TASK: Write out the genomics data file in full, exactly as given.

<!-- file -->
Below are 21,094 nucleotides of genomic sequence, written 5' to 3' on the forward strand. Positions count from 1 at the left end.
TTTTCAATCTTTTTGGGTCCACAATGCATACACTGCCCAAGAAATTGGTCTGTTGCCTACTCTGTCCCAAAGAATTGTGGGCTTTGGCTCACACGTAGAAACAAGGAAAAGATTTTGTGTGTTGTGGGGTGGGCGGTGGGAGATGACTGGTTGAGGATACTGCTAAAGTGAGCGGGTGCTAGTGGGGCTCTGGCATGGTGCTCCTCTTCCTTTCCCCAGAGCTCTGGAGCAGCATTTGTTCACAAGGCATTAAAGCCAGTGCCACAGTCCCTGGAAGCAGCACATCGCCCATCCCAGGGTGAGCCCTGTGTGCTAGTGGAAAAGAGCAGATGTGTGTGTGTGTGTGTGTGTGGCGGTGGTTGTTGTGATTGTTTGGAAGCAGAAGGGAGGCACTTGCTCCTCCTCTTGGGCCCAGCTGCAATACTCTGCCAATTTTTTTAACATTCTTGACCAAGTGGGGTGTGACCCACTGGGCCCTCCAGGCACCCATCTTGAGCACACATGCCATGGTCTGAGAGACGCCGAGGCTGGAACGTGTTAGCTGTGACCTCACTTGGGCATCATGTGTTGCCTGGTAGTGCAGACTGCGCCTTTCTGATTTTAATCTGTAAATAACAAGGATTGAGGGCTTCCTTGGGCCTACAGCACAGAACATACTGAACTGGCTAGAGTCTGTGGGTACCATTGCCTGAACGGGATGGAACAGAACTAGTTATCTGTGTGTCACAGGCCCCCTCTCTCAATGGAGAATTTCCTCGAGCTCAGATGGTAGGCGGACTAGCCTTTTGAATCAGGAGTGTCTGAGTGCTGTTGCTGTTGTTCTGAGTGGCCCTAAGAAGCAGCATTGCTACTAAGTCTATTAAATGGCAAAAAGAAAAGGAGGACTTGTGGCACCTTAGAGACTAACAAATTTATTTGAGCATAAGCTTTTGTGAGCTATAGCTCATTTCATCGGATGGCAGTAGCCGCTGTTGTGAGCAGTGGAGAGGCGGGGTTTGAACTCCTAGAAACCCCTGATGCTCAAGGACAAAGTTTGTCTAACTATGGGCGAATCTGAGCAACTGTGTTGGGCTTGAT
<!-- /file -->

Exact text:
Below are 21,094 nucleotides of genomic sequence, written 5' to 3' on the forward strand. Positions count from 1 at the left end.
TTTTCAATCTTTTTGGGTCCACAATGCATACACTGCCCAAGAAATTGGTCTGTTGCCTACTCTGTCCCAAAGAATTGTGGGCTTTGGCTCACACGTAGAAACAAGGAAAAGATTTTGTGTGTTGTGGGGTGGGCGGTGGGAGATGACTGGTTGAGGATACTGCTAAAGTGAGCGGGTGCTAGTGGGGCTCTGGCATGGTGCTCCTCTTCCTTTCCCCAGAGCTCTGGAGCAGCATTTGTTCACAAGGCATTAAAGCCAGTGCCACAGTCCCTGGAAGCAGCACATCGCCCATCCCAGGGTGAGCCCTGTGTGCTAGTGGAAAAGAGCAGATGTGTGTGTGTGTGTGTGTGTGGCGGTGGTTGTTGTGATTGTTTGGAAGCAGAAGGGAGGCACTTGCTCCTCCTCTTGGGCCCAGCTGCAATACTCTGCCAATTTTTTTAACATTCTTGACCAAGTGGGGTGTGACCCACTGGGCCCTCCAGGCACCCATCTTGAGCACACATGCCATGGTCTGAGAGACGCCGAGGCTGGAACGTGTTAGCTGTGACCTCACTTGGGCATCATGTGTTGCCTGGTAGTGCAGACTGCGCCTTTCTGATTTTAATCTGTAAATAACAAGGATTGAGGGCTTCCTTGGGCCTACAGCACAGAACATACTGAACTGGCTAGAGTCTGTGGGTACCATTGCCTGAACGGGATGGAACAGAACTAGTTATCTGTGTGTCACAGGCCCCCTCTCTCAATGGAGAATTTCCTCGAGCTCAGATGGTAGGCGGACTAGCCTTTTGAATCAGGAGTGTCTGAGTGCTGTTGCTGTTGTTCTGAGTGGCCCTAAGAAGCAGCATTGCTACTAAGTCTATTAAATGGCAAAAAGAAAAGGAGGACTTGTGGCACCTTAGAGACTAACAAATTTATTTGAGCATAAGCTTTTGTGAGCTATAGCTCATTTCATCGGATGGCAGTAGCCGCTGTTGTGAGCAGTGGAGAGGCGGGGTTTGAACTCCTAGAAACCCCTGATGCTCAAGGACAAAGTTTGTCTAACTATGGGCGAATCTGAGCAACTGTGTTGGGCTTGAT